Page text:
The mathematician, physicist and philosopher W. J. 's Gravesande is particularly known for his adherence to ‘Newtonian philosophy’. Currently, it is widely held that 's Gravesande got his main inspiration for his scholarly calling from Newton himself, whom he met in 1715 during a first career as a lawyer; and that it was mainly Newton's own intervention that ensured the appointment of the unqualified 's Gravesande at Leiden University.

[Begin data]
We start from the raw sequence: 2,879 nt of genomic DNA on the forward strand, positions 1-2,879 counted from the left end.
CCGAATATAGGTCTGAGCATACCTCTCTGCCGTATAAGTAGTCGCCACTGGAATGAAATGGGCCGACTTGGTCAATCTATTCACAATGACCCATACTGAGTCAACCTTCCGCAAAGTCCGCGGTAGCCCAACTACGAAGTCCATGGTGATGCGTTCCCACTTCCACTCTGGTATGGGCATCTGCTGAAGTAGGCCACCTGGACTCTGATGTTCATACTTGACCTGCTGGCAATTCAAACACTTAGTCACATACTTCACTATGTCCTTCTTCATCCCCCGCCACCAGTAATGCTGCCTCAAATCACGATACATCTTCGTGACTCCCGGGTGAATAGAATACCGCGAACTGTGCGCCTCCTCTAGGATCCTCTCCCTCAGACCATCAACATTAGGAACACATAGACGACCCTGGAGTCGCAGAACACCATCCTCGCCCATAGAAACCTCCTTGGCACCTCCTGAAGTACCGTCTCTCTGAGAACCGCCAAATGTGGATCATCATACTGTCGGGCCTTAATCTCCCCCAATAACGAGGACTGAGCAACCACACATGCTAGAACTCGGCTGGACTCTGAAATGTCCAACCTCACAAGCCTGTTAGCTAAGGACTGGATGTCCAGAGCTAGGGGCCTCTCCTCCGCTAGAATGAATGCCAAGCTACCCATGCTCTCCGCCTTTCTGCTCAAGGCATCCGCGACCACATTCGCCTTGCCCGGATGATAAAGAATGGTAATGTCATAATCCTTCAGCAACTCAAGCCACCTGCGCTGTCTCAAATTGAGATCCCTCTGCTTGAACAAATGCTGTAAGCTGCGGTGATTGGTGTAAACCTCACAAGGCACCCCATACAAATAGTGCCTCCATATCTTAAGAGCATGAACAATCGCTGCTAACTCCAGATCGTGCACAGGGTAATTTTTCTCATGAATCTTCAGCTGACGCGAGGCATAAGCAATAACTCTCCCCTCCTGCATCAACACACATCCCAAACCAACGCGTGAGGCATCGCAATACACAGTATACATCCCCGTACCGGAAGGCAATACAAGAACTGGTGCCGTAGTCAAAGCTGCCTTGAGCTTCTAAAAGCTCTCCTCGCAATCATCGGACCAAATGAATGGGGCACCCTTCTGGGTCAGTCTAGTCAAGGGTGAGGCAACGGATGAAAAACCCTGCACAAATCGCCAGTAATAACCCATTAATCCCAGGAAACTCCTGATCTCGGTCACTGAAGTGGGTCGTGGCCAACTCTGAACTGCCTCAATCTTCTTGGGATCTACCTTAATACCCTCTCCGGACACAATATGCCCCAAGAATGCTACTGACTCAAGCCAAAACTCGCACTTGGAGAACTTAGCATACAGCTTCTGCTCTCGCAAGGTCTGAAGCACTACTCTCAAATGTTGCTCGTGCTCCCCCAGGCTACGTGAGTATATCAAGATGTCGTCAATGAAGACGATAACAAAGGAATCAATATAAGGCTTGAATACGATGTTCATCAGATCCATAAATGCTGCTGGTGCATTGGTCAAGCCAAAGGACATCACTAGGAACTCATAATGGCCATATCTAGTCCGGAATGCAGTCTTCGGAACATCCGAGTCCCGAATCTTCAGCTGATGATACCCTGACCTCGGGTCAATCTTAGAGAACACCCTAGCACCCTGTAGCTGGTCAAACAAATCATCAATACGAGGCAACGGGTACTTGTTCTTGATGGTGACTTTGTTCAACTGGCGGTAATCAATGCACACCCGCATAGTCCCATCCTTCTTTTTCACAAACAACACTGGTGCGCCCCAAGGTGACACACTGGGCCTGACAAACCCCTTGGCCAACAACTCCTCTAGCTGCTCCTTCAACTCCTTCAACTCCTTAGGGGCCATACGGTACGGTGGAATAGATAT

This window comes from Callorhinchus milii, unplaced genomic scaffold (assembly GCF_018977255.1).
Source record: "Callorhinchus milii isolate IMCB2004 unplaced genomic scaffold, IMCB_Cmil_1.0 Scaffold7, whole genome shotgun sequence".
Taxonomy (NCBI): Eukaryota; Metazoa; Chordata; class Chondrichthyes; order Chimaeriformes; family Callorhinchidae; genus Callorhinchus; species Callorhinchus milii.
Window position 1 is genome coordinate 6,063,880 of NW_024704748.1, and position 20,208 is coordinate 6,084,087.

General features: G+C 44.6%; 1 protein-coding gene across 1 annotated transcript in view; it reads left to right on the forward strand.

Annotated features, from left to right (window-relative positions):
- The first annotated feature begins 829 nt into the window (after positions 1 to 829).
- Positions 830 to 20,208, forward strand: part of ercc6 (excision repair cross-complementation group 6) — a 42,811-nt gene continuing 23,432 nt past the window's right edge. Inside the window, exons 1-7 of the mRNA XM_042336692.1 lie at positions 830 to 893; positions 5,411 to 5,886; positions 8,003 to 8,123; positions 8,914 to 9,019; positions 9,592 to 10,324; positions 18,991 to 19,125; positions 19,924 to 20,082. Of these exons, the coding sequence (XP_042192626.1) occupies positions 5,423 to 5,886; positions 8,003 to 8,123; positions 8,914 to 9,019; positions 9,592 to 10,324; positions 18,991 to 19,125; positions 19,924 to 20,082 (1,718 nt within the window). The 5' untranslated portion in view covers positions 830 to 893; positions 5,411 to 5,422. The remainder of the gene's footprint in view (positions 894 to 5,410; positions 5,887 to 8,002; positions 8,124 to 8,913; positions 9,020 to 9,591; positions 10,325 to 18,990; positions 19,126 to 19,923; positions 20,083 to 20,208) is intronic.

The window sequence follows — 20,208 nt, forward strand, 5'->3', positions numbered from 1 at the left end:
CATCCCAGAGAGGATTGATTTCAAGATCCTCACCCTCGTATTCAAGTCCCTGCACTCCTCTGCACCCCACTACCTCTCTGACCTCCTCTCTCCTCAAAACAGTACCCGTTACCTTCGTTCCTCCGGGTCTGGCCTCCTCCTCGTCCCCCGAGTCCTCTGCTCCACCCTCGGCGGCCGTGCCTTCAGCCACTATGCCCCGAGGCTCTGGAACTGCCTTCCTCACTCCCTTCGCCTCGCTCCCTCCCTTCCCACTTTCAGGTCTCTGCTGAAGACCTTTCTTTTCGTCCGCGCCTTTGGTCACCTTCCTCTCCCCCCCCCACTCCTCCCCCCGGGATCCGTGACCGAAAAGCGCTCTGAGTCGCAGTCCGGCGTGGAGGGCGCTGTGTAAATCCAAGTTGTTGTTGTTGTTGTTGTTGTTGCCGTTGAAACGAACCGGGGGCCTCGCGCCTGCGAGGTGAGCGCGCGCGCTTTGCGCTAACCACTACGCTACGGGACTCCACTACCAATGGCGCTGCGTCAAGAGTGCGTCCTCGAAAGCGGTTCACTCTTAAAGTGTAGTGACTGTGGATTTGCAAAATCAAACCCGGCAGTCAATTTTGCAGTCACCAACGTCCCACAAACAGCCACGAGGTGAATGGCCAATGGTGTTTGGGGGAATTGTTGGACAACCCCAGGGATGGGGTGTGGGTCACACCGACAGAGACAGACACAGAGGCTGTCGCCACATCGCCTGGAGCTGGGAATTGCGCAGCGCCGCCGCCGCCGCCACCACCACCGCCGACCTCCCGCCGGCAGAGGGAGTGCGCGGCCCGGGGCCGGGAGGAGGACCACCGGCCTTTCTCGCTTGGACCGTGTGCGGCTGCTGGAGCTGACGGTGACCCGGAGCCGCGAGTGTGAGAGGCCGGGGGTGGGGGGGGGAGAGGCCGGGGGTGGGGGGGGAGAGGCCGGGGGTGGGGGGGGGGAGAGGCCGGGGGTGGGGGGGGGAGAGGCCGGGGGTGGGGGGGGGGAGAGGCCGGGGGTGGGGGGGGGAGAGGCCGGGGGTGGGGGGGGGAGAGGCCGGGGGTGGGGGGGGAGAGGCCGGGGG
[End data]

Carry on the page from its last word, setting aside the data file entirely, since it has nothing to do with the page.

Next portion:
I challenge these views by bringing together all currently known information about 's Gravesande, including a number of as yet unused documents. I show that 's Gravesande's appointment resulted from a very carefully built up reputation in scholarly circles rather than from accidental meetings and patronage. 's Gravesande had written several innovative papers and was in contact with both leading mathematicians and local political and patrician figures already before 1715. This article therefore explains the rationale behind his appointment in Leiden.